COVID-19 brings the wimple back to modern wardrobes

I had my mask pushed down beneath my chin as I did housework today, moving between the shared* stairwell and the privacy of my bedroom.

purple fabric mask pushed below the chin on woman's faceStartling myself as I passed a mirror on the wall, I realized something amazing: COVID-19 has brought the wimple back!

Unless, like me and myriad members of the SCA, you’ve dabbled in the study of medieval clothing construction, you may not think you are familiar with the garment known as a wimple. If you can visualize a nun in an old school habit, however, you may be more familiar with the wimple than you think.

woman in long, grey tunic with white veil covering hair and wimple beneath the chinHere’s me wearing a wool tunic with a white linen wimple and veil that I made many years ago. Because I was interested in how these garments went together during the Middle Ages, this head gear is pinned in place with simple straight pins. Confession: I feel fearful every moment I’m wearing straight pins upon my body! Thankfully, my modern mask requires no such piercing fasteners.

Orthodox Jewish women today still generally elect to wear only garments that obscure their collarbones, but most of us no longer feel the neck is a private part demanding coverage for modesty’s sake. The wimple is perhaps the last article of clothing I thought I’d see making a comeback in my lifetime.

Then again, it does do wonders to camouflage an aging neck. Perhaps Nora Ephron should have tried one?

Given the pandemic’s decimation of the trouser market, maybe fashion designers should explore exotic swaddlings for the head and neck in search of more robust sales. Designer sweatpants are a real thing now; why not wimples?

Because two of us are going out into the world daily for in person schooling, we are keeping social distance and wearing face coverings in most rooms in our multi-generational, “single family” home, having effectively split into two “bubbles.”

4 tips to help kids wear masks safely at school

I’m a volunteer safety monitor during lunch and free time a.k.a. recess at a school serving grades 1 – 8. Aside from keeping the usual eye on the kids, during COVID-19, this job also emphasizes maintaining social distance and wearing face coverings properly.

With a few weeks of the school year under my belt, here are my top tips for parents who hope to help their kids keep their masks in place while they play.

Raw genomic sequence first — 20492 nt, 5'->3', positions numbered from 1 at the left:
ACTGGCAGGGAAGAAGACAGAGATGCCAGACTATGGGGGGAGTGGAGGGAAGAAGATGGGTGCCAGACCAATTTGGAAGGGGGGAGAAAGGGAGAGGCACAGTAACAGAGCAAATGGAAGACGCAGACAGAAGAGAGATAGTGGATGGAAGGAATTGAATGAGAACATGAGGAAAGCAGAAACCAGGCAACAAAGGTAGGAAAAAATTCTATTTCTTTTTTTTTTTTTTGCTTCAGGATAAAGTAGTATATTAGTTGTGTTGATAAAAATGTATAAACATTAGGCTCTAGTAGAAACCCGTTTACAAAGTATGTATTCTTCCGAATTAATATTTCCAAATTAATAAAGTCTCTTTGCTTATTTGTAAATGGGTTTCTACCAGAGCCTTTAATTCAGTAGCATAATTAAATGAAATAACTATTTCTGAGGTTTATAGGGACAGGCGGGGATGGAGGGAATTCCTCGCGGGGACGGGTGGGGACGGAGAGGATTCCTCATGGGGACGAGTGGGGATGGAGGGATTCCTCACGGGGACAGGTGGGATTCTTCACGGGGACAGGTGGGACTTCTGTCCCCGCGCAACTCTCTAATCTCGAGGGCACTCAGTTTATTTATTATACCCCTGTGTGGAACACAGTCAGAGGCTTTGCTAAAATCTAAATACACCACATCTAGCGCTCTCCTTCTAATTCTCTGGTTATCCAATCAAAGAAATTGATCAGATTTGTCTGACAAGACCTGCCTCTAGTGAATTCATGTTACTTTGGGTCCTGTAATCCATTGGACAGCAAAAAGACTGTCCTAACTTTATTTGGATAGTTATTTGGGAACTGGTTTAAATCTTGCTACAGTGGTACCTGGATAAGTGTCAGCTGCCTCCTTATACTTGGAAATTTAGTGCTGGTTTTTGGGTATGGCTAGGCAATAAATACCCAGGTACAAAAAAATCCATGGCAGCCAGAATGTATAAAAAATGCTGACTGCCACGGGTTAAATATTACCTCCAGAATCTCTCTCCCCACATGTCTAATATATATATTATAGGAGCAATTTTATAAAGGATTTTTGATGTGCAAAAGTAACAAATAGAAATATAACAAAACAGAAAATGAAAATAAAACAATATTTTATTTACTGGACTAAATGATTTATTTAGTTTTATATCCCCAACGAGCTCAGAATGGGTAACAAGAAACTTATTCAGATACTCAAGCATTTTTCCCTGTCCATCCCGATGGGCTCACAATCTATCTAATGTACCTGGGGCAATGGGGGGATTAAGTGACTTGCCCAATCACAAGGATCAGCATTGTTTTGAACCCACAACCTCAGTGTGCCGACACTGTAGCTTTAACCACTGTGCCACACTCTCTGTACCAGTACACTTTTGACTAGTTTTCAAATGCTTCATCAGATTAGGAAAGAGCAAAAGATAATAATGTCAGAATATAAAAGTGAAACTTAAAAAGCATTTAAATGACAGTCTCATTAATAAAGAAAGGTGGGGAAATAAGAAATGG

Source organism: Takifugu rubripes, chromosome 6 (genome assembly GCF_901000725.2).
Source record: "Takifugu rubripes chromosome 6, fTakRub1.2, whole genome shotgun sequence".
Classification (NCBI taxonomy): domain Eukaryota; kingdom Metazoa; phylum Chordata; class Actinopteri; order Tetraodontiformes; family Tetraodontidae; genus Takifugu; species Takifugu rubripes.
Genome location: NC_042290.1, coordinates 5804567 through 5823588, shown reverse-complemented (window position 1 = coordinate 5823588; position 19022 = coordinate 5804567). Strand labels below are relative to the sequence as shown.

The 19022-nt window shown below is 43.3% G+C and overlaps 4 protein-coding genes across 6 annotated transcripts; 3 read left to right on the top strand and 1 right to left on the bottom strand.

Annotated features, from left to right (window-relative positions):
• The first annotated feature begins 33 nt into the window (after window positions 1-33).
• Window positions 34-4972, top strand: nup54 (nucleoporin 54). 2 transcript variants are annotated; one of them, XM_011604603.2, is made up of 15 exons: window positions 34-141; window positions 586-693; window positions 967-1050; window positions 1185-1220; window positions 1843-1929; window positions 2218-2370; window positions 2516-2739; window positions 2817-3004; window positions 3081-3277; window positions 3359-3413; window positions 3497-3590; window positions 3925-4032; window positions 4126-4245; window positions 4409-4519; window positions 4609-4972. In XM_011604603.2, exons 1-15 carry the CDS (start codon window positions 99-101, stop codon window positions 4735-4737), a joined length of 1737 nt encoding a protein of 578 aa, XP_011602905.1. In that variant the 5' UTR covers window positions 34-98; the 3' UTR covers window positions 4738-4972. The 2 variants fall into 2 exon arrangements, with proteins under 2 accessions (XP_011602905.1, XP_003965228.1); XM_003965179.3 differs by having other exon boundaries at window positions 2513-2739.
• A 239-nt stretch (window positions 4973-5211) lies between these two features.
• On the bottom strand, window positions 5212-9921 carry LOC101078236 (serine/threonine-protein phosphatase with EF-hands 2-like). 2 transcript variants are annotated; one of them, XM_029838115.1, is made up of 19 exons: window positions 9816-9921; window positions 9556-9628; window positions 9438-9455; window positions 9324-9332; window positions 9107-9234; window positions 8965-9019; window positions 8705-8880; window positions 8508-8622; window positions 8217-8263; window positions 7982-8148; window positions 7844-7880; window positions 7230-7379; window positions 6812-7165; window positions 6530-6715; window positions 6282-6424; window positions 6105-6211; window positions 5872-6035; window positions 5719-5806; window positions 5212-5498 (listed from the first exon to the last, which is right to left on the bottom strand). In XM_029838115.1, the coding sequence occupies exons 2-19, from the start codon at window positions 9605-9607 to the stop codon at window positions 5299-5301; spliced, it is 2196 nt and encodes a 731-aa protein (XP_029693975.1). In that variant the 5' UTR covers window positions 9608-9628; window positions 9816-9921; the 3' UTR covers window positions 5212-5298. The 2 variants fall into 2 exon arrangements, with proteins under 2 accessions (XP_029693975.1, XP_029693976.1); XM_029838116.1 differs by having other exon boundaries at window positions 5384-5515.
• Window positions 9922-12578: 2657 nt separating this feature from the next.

Disposable surgical maskMy top four playground observations regarding children and masks:

  1. Fit matters
  2. Fabric matters
  3. Washing matters for re-usable fabric masks
  4. Instruct kids on how to sneeze before they need to know

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LunchBots stainless containers for life, even lids lost 10 years later

It can be hard to splurge on expensive items designed to last a lifetime when cheap, semi-disposable alternatives abound in our stores. Their ubiquity makes them seem like the obvious choice.

For parents preparing to pack daily lunches for school, stainless steel and glass containers are a perfect example. I can buy a week’s worth of plastic sandwich boxes for the price of a single stainless steel one.

Screen grab shows $17 for stainless sandwich box vs $8 for 3 plastic ones

Kids lose things. Kids break stuff. Kids aren’t necessarily careful with something just because Mom paid more for it.

And, after all, they are just children! While I want mine to grow up to be careful stewards of their possessions, I’d also like for them to be able to enjoy a meal without fretting about my reaction if the fancy new lunchbox gets dented or scratched.

In spite of such obstacles, the LunchBots brand proved to me this week that I was wise to invest a bit more cash in their products vs. the cheaper plastic competition in 2010. They stand behind their products, even 10 years after purchase!

LunchBots is one of a few companies I’ve personally patronized that opened for business c. 2008. That’s when plastic-as-poison was gaining mainstream steam, leading suburban moms like me to look for non-toxic alternatives to plastic food containers laced with BPA and other endocrine disrupting* compounds that may or may not leach at dangerous levels into what we eat and drink from them.

In 2020, LunchBots replaced a ten year old lid that my child lost. They didn’t charge me a cent, not even the actual cost of mailing it!

Replacement LunchBots Pico lid next to well worn 10 year old version Continue reading